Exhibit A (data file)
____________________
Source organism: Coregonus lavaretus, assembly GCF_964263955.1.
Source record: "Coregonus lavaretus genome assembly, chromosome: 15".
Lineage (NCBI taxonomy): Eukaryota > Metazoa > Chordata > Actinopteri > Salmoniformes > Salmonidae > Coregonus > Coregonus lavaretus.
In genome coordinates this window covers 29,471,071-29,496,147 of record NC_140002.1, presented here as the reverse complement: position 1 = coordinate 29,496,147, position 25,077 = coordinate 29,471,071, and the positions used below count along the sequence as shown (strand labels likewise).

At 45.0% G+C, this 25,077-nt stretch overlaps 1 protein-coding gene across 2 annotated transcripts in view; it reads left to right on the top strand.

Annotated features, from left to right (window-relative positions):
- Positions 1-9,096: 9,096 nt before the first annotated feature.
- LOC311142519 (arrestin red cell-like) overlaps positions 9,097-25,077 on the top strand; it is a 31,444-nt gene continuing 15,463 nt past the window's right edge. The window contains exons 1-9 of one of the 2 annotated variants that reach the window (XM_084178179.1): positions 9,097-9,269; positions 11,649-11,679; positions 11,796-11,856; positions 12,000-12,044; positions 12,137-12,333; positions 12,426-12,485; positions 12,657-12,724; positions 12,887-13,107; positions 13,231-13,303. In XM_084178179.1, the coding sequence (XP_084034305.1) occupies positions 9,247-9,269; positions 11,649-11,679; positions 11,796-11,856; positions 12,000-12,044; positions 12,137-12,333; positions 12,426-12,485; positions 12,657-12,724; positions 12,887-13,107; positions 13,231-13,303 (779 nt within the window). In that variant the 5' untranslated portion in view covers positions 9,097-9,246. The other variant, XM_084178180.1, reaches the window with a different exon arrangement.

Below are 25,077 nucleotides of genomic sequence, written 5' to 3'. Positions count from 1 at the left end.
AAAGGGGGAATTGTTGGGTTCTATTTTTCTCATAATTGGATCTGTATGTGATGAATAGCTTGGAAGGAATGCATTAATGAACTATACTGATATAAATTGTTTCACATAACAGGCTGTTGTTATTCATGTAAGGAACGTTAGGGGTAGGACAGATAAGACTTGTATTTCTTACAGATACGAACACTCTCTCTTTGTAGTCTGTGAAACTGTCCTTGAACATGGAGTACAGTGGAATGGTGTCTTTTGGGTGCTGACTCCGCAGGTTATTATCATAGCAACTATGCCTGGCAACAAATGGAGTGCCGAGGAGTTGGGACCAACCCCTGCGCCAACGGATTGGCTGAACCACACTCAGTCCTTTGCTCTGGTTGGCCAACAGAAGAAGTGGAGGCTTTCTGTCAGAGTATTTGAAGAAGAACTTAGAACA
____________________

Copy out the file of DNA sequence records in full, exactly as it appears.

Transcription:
Source organism: Coregonus lavaretus, assembly GCF_964263955.1.
Source record: "Coregonus lavaretus genome assembly, chromosome: 15".
Lineage (NCBI taxonomy): Eukaryota > Metazoa > Chordata > Actinopteri > Salmoniformes > Salmonidae > Coregonus > Coregonus lavaretus.
In genome coordinates this window covers 29,471,071-29,496,147 of record NC_140002.1, presented here as the reverse complement: position 1 = coordinate 29,496,147, position 25,077 = coordinate 29,471,071, and the positions used below count along the sequence as shown (strand labels likewise).

At 45.0% G+C, this 25,077-nt stretch overlaps 1 protein-coding gene across 2 annotated transcripts in view; it reads left to right on the top strand.

Annotated features, from left to right (window-relative positions):
- Positions 1-9,096: 9,096 nt before the first annotated feature.
- LOC311142519 (arrestin red cell-like) overlaps positions 9,097-25,077 on the top strand; it is a 31,444-nt gene continuing 15,463 nt past the window's right edge. The window contains exons 1-9 of one of the 2 annotated variants that reach the window (XM_084178179.1): positions 9,097-9,269; positions 11,649-11,679; positions 11,796-11,856; positions 12,000-12,044; positions 12,137-12,333; positions 12,426-12,485; positions 12,657-12,724; positions 12,887-13,107; positions 13,231-13,303. In XM_084178179.1, the coding sequence (XP_084034305.1) occupies positions 9,247-9,269; positions 11,649-11,679; positions 11,796-11,856; positions 12,000-12,044; positions 12,137-12,333; positions 12,426-12,485; positions 12,657-12,724; positions 12,887-13,107; positions 13,231-13,303 (779 nt within the window). In that variant the 5' untranslated portion in view covers positions 9,097-9,246. The other variant, XM_084178180.1, reaches the window with a different exon arrangement.

Below are 25,077 nucleotides of genomic sequence, written 5' to 3'. Positions count from 1 at the left end.
AAAGGGGGAATTGTTGGGTTCTATTTTTCTCATAATTGGATCTGTATGTGATGAATAGCTTGGAAGGAATGCATTAATGAACTATACTGATATAAATTGTTTCACATAACAGGCTGTTGTTATTCATGTAAGGAACGTTAGGGGTAGGACAGATAAGACTTGTATTTCTTACAGATACGAACACTCTCTCTTTGTAGTCTGTGAAACTGTCCTTGAACATGGAGTACAGTGGAATGGTGTCTTTTGGGTGCTGACTCCGCAGGTTATTATCATAGCAACTATGCCTGGCAACAAATGGAGTGCCGAGGAGTTGGGACCAACCCCTGCGCCAACGGATTGGCTGAACCACACTCAGTCCTTTGCTCTGGTTGGCCAACAGAAGAAGTGGAGGCTTTCTGTCAGAGTATTTGAAGAAGAACTTAGAACA